Until we are all able to accept the interlocking, interdependent nature of systems… we will continue to act in ways that undermine our individual quest for freedom and (the) collective liberation struggle. The civil rights movement transformed society in the United States because it was fundamentally rooted in a love ethic. No leader has emphasized this ethic more than Martin Luther King, Jr. King believed that love is "ultimately the only answer" to the problems facing this nation and the entire planet. I share that belief that it is in choosing love… as the ethical foundation for politics, that we are best positioned to transform society.

Dominator culture has tried to keep us all afraid, to make us choose safety instead of risk, sameness instead of diversity. Moving through that fear, finding out what connects us, reveling in our differences; this is the process that brings us closer, that gives us a world of shared values, of meaningful community.

For hooks, love practiced in public showed up as: the willingness to build relationships with those who are different than us; seek to understand the motivations of those we deem as enemies; face and transcend our fears together; take care of our health and emotional lives; and work through conflict to cultivate deeper understanding of those around us. What if we included these qualities in our daily experience, just as much as researching the news, facing injustice, and holding the powerful accountable? How would this enhance our activism?

An ethic of love affirms what we are against, what we don't like, and what needs protecting. Yet it also invites us to take responsibility for translating our rage and anger into possibilities for a more just society and world. The Compassionate Rebel: Energized by Anger, Motivated by Love is a compilation of stories of 50 people who have experienced physical and sexual abuse, combat trauma, and many types of oppression who have now become nonviolent, social change activists. What the authors found was that "the majority of the acts of compassion stemmed from anger, and their ability to achieve social change is maximized when the capacity for rage against injustice and capacity for love are fully joined."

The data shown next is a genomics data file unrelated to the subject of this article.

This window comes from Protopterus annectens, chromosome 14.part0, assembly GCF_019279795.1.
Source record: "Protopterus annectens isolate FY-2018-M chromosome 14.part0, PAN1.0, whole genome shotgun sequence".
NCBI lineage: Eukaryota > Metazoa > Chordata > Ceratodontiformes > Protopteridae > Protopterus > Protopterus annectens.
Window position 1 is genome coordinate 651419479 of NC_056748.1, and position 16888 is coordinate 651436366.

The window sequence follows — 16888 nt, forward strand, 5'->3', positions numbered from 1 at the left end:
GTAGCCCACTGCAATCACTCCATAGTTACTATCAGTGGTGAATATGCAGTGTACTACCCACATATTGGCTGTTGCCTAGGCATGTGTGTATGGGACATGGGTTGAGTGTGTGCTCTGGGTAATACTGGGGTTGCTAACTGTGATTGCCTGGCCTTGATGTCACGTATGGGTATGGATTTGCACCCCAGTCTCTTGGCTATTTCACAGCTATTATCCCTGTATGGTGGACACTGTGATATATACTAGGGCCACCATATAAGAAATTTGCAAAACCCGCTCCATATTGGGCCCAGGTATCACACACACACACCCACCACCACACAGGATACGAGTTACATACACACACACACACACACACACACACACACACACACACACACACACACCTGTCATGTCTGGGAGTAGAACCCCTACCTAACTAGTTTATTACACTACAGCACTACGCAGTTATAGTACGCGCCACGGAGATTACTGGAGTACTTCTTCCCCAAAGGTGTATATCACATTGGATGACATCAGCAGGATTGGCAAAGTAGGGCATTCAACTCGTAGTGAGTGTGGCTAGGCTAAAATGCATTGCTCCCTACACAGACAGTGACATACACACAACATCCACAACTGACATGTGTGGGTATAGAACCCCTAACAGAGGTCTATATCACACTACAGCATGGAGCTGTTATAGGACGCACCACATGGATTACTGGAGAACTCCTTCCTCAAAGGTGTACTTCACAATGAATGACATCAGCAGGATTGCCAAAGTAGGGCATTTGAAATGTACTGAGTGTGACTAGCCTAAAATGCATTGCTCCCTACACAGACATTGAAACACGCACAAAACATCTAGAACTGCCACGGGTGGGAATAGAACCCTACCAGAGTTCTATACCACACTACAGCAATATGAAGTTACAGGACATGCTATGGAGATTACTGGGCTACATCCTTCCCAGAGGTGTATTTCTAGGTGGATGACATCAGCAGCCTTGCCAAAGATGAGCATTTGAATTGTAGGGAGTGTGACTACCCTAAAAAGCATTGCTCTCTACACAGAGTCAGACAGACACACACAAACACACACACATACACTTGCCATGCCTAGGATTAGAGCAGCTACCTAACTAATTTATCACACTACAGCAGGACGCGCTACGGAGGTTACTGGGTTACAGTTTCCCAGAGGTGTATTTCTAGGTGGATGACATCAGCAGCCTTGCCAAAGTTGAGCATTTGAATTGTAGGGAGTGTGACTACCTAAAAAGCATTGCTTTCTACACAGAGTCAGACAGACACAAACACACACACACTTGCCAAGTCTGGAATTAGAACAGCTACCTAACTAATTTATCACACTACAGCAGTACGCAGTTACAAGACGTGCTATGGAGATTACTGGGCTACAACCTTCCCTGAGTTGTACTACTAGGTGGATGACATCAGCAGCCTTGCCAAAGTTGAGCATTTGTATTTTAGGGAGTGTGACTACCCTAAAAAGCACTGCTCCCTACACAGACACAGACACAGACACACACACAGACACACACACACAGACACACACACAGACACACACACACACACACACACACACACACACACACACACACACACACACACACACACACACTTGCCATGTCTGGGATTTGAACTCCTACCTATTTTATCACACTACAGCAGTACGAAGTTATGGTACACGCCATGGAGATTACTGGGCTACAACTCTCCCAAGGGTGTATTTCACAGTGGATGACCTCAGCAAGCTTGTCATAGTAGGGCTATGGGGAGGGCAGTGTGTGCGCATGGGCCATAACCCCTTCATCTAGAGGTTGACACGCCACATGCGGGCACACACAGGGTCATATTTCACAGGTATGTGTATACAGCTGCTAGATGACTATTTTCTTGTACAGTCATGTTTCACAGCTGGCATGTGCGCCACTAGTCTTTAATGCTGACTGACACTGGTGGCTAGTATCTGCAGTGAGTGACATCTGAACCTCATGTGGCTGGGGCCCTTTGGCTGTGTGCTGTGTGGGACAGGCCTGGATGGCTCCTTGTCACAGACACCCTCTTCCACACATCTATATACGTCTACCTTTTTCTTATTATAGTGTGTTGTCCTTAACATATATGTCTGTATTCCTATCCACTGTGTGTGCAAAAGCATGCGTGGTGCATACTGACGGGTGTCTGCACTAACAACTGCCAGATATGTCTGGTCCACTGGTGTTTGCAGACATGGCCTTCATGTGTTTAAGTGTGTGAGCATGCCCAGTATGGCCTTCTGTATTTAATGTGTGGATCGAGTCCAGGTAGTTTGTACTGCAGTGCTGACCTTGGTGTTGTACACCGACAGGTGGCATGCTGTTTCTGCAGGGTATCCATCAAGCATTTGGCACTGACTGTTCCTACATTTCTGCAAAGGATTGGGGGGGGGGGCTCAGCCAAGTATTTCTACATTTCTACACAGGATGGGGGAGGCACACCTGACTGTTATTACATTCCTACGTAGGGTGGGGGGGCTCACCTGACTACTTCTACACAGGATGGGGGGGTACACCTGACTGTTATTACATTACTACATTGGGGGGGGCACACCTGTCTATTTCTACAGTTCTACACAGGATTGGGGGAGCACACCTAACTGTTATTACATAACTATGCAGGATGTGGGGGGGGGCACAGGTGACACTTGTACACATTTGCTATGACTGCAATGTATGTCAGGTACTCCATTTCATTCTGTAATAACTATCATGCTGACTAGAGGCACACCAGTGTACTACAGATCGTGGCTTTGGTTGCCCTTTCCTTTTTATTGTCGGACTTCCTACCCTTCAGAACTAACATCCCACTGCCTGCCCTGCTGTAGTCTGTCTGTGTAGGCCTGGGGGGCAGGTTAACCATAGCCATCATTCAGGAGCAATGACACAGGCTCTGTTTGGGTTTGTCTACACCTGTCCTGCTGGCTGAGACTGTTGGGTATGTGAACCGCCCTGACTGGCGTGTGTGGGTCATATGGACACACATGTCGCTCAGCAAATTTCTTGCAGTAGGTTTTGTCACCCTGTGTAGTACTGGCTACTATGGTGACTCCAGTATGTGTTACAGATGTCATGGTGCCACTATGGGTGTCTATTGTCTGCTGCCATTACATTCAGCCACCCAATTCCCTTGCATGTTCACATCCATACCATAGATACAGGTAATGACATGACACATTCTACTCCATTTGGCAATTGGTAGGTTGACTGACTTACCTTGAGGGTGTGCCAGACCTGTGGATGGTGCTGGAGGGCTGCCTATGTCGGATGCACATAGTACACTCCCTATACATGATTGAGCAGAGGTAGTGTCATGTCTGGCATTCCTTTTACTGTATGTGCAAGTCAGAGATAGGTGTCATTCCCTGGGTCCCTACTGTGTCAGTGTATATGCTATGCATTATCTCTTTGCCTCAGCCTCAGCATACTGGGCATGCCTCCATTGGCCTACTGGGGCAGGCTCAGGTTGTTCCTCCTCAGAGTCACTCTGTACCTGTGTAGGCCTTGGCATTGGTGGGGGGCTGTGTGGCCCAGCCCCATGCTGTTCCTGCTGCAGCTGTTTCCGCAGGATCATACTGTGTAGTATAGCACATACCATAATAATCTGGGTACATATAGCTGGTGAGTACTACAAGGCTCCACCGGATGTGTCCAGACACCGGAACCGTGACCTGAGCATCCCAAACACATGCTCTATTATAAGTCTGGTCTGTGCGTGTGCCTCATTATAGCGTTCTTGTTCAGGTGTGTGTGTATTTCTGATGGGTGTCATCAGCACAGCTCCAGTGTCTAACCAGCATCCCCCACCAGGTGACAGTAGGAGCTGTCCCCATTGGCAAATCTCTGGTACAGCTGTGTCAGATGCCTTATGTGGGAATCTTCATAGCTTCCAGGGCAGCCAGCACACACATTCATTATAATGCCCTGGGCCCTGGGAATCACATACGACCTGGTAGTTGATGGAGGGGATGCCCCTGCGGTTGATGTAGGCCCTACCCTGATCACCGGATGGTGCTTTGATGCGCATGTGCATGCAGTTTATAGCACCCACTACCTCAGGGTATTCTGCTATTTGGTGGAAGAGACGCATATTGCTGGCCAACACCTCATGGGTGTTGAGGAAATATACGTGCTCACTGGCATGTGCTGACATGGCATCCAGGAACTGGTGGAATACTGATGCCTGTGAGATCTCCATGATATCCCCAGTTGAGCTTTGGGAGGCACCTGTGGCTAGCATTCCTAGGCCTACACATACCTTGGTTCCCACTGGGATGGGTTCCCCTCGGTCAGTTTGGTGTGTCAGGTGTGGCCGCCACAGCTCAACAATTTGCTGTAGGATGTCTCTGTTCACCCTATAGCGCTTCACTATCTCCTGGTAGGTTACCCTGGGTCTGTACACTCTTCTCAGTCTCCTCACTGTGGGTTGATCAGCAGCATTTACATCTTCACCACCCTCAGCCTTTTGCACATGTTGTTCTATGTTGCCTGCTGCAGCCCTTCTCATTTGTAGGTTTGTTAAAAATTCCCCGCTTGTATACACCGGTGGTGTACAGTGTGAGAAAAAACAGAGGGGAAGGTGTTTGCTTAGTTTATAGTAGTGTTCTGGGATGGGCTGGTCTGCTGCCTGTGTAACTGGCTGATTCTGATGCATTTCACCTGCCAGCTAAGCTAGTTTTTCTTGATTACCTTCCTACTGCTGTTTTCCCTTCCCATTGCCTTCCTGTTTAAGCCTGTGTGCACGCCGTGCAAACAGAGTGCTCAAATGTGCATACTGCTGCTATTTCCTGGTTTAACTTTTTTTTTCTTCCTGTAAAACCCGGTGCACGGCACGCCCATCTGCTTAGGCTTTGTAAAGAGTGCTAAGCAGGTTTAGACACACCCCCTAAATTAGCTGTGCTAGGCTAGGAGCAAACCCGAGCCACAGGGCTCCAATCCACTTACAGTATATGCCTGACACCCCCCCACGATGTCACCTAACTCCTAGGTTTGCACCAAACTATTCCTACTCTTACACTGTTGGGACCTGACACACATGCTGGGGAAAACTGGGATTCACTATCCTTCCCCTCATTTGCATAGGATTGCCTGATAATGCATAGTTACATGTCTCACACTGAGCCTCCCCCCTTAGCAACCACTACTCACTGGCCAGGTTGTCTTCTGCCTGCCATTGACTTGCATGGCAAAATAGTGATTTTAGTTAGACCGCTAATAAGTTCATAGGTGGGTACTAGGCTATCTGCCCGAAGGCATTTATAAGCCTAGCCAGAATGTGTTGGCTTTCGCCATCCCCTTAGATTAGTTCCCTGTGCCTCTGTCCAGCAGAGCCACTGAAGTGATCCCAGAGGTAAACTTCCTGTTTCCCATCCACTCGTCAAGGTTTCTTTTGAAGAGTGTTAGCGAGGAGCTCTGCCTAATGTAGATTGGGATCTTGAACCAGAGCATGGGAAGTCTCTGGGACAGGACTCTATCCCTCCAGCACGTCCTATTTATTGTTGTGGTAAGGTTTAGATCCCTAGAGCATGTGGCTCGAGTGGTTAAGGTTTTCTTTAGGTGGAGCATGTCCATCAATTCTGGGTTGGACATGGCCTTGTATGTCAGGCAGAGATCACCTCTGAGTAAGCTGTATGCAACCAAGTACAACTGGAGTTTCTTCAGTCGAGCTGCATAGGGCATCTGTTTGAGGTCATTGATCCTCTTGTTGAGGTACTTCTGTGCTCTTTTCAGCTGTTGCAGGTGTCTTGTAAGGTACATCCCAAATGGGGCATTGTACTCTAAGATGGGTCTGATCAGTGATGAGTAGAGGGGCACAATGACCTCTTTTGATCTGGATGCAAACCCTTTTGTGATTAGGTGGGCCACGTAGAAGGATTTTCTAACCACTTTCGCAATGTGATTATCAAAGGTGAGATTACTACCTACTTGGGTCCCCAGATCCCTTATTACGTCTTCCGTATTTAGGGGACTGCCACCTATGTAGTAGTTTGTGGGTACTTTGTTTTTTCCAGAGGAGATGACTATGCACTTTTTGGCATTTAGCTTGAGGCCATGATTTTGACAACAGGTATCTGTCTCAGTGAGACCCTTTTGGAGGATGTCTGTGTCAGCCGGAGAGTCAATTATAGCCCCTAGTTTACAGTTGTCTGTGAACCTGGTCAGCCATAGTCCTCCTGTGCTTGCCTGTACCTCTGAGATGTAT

Beyond Cultural-Political Wars: Centering an Ethic of Love for Activism and Society

Opposing protest groups embrace despite their political differences after multiple police shootings in Dallas.

Another powerful example of a love ethic in practice is the story of former South African president and social rights activist Nelson Mandela, who spent his years in prison becoming close friends with his prison guard. It was in prison that he learned Afrikaans, the language of his oppressor while studying their history and reading their favorite poets.

Mandela's effort to create a meaningful relationship with South African general Constand Viljoen was perhaps the most inspiring of all. Viljoen was the former chief of the South African Defense Force, which had destroyed dissent in Black townships and assassinated Black activists. White supremacist groups in South Africa were terrified of losing political power in an impending national election. Murders and violence were occurring in the streets between political factions. Viljoen was asked by white supremacist groups to lead an armed insurrection against the government.

Nelson Mandela.

However, like Mandela, Viljoen wanted to avoid a looming civil war. The next thing that happened was interesting. Mandela asked if Viljoen wanted to come over for some tea. By the end of the meeting, Mandela had disarmed Viljoen. This prompted Viljoen to call off the insurrection and persuade other White South Africans to participate in the upcoming election. A year later, when Mandela was inaugurated as South Africa’s President following the nation’s first fully Democratic elections, Viljoen stood in the middle of the new parliament, saluted him, and would later call him “the greatest of men.”